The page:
How does Steve Rogers handle an America that needs him to save the day but doesn’t want him to?

Ta-Nehisi Coates’s highly anticipated writing debut on a new “Captain America” series, complete with a Fourth of July release date and cover art from the legendary Alex Ross, arrives in print and digitally from Marvel Comics with the No. 1 Avenger unsure of the country’s trust in him.

Doubts and determination are established in Coates’s first issue of “Captain America,” beautifully illustrated by Leinil Francis Yu. The vibranium shield is still indestructible, but the reputation of an all-American hero? Not so much. (That’s not to say we don’t see Rogers in action: The Captain and his shield come to the rescue multiple times.)

Coates places Captain America with familiar allies when he’s on the battlefield (which, in issue No. 1, is Washington), teaming him up with his former sidekick Bucky Barnes/the Winter Soldier and Sharon Carter.

Some Americans still feel betrayed by Cap after a look-alike took over the nation with an iron grip in the Secret Empire story line. Coates uses Rogers’s voice in narrative captions to take us inside the mind of a hero determined to erase the doubts of a country.

In this issue, Captain America is on the front line of a terrorist attack in Washington, showing the compassion of a hero who is willing to negotiate with those putting people in harm’s way. Quick moments of attempted reason are followed by hard battlefield decisions. While Captain America attempts the options that have less bloodshed while diving into a cell of evil, he’s not afraid to unleash retaliation via the trigger finger of Barnes, who is always heavily armed and looking over his partner’s shoulder.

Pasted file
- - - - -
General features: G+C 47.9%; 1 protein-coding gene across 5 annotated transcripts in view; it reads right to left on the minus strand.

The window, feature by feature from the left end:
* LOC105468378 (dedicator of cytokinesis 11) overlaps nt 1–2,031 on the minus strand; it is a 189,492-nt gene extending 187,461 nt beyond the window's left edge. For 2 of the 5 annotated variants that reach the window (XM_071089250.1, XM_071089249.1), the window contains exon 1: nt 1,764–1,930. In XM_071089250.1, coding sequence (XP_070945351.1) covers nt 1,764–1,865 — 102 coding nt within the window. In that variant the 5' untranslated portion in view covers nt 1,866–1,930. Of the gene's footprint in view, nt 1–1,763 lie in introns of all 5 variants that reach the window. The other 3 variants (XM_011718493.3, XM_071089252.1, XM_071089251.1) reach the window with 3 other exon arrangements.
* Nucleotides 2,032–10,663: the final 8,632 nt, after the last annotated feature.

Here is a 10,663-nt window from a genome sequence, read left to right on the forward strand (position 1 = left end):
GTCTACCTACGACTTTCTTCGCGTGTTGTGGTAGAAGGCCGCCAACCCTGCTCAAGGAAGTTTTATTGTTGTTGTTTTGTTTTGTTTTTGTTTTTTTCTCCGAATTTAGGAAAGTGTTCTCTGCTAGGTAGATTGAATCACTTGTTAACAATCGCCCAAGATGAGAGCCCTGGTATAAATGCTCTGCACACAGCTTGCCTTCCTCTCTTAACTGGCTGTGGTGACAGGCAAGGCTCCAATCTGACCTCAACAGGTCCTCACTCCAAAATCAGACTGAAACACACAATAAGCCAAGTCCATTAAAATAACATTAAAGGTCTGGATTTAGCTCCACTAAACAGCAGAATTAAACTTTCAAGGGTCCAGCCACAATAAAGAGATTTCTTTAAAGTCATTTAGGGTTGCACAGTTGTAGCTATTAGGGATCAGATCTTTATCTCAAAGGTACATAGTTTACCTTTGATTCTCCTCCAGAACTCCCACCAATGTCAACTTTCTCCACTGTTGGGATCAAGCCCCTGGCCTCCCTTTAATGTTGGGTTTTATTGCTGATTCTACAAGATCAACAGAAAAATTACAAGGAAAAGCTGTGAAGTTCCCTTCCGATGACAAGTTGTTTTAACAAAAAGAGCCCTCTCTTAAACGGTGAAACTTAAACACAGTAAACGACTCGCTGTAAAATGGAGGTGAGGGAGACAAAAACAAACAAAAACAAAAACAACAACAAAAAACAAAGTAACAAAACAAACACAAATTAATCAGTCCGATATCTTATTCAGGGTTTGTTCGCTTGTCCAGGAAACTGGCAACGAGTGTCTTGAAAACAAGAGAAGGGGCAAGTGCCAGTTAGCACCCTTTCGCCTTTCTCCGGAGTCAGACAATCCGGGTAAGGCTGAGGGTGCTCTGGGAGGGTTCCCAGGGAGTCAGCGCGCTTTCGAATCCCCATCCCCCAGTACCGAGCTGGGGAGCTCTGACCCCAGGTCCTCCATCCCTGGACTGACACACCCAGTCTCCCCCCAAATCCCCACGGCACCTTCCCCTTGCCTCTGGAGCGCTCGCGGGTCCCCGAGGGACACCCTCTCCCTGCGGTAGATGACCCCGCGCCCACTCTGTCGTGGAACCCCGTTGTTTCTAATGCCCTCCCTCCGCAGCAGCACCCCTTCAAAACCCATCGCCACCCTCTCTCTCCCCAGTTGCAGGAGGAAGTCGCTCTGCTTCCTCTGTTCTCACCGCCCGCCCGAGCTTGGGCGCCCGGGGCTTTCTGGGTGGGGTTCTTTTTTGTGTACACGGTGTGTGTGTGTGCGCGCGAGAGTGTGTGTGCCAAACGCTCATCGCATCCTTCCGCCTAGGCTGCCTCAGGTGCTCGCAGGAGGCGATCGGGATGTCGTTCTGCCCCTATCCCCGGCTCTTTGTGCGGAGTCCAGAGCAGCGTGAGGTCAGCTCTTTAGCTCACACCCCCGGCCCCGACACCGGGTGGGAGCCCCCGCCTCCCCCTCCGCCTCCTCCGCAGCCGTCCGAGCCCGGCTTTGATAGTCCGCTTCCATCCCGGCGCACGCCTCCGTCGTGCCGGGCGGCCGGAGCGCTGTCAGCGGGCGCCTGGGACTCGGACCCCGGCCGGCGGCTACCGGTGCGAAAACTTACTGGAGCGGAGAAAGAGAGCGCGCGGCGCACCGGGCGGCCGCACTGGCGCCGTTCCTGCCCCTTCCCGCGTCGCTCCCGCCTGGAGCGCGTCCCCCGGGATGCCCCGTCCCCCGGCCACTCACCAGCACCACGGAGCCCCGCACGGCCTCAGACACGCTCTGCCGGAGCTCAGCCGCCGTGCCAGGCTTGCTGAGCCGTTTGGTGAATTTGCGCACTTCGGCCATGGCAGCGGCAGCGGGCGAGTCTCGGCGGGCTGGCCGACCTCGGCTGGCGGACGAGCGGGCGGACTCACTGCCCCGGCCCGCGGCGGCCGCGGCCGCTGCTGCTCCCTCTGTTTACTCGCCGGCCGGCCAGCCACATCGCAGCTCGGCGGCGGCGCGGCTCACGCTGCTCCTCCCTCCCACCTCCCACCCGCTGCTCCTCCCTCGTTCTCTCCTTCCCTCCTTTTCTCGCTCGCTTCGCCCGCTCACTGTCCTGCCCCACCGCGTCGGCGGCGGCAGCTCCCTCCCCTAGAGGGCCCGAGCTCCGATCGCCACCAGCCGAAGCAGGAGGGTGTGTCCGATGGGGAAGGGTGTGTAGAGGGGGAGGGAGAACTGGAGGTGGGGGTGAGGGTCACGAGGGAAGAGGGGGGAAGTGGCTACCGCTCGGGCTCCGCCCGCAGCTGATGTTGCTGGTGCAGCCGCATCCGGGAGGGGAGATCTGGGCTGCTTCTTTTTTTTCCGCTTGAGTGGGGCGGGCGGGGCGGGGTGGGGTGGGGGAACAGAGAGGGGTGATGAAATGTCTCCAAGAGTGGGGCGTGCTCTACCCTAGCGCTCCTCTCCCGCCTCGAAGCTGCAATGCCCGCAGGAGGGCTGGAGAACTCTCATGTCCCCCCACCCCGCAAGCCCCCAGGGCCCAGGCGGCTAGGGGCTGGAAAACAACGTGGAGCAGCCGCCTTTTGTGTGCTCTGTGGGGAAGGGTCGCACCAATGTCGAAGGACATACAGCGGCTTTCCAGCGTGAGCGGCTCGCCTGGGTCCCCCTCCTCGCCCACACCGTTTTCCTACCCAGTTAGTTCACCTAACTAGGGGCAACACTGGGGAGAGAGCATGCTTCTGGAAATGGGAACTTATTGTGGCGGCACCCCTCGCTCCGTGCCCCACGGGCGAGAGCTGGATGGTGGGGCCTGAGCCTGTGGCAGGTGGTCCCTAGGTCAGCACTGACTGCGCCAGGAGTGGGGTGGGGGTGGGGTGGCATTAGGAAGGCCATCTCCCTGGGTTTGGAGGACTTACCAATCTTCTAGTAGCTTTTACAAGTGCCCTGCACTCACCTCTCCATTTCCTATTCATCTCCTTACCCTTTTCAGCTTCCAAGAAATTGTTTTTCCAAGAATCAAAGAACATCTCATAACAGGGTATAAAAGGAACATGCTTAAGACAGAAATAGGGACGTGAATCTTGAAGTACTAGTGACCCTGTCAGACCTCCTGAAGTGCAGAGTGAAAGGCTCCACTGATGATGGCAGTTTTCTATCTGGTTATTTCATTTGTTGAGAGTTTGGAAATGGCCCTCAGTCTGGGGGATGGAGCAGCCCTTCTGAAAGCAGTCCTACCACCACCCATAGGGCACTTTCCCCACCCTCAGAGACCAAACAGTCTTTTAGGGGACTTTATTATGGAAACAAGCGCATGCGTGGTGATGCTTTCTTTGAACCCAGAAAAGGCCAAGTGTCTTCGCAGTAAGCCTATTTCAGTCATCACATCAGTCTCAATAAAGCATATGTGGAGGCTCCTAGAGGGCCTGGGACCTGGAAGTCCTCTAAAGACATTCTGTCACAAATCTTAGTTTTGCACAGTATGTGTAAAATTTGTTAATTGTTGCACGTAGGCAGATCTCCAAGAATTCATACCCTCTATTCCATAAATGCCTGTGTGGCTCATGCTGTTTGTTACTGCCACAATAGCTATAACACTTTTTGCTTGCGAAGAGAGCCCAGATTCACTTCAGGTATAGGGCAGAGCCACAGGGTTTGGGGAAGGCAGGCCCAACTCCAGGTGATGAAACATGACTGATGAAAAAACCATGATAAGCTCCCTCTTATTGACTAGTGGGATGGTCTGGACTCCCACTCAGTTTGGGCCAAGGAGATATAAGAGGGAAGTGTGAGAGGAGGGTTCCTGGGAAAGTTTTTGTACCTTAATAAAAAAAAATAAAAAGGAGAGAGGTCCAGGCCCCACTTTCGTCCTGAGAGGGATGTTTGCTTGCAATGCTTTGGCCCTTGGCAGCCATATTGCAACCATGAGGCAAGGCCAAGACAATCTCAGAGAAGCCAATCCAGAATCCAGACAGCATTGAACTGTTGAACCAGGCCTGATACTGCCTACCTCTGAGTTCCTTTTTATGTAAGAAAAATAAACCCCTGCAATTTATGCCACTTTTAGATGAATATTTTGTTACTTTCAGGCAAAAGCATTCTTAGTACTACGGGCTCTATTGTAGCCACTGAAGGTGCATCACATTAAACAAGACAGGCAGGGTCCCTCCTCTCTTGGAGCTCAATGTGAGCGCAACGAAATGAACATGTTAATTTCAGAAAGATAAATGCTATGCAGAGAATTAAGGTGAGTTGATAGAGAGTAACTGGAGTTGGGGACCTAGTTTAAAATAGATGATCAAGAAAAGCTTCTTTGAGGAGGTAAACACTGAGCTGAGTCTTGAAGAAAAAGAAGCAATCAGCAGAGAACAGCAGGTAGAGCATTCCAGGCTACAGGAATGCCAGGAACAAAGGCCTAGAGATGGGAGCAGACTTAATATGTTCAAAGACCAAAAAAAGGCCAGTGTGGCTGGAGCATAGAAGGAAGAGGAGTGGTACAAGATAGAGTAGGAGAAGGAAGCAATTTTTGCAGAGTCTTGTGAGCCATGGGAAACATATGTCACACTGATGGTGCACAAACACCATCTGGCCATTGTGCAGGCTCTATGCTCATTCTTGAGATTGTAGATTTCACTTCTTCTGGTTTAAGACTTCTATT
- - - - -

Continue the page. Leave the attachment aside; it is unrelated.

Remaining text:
A highlight of the issue is the brief moment when we discover the effects that war has had on Captain America and his former sidekick: Cap always looks for a brighter and more inspirational way to do things in a fight. Coates paints Barnes, a former brainwashed assassin, as someone who has seen the worst of humanity and is numb to lethal decisions in battle.

Gen. “Thunderbolt” Ross arrives for some added tension and gives an authoritative yet respectful pep talk that lets Captain America know he hasn’t yet earned the license to lead the way in saving the day (although any Ross plotline is followed by hopes that an appearance from the Red Hulk isn’t far behind). That the government is more comfortable with someone who has been a gamma-radiated monster and not a superhero doesn’t sit well with Captain America.

Coates seems to have found his Marvel writing groove. He’s also currently taking Black Panther, the character that brought him to Marvel, on a futuristic sci-fi journey with “The Intergalactic Empire of Wakanda.”

But while the Black Panther adventure is out of this world, Coates is giving us a Captain America that is out of place.

Now, equipped with an all-time Avenger, we can look at this new run by Coates and get a sense of what he feels it means to be an American superhero in these divisive times.

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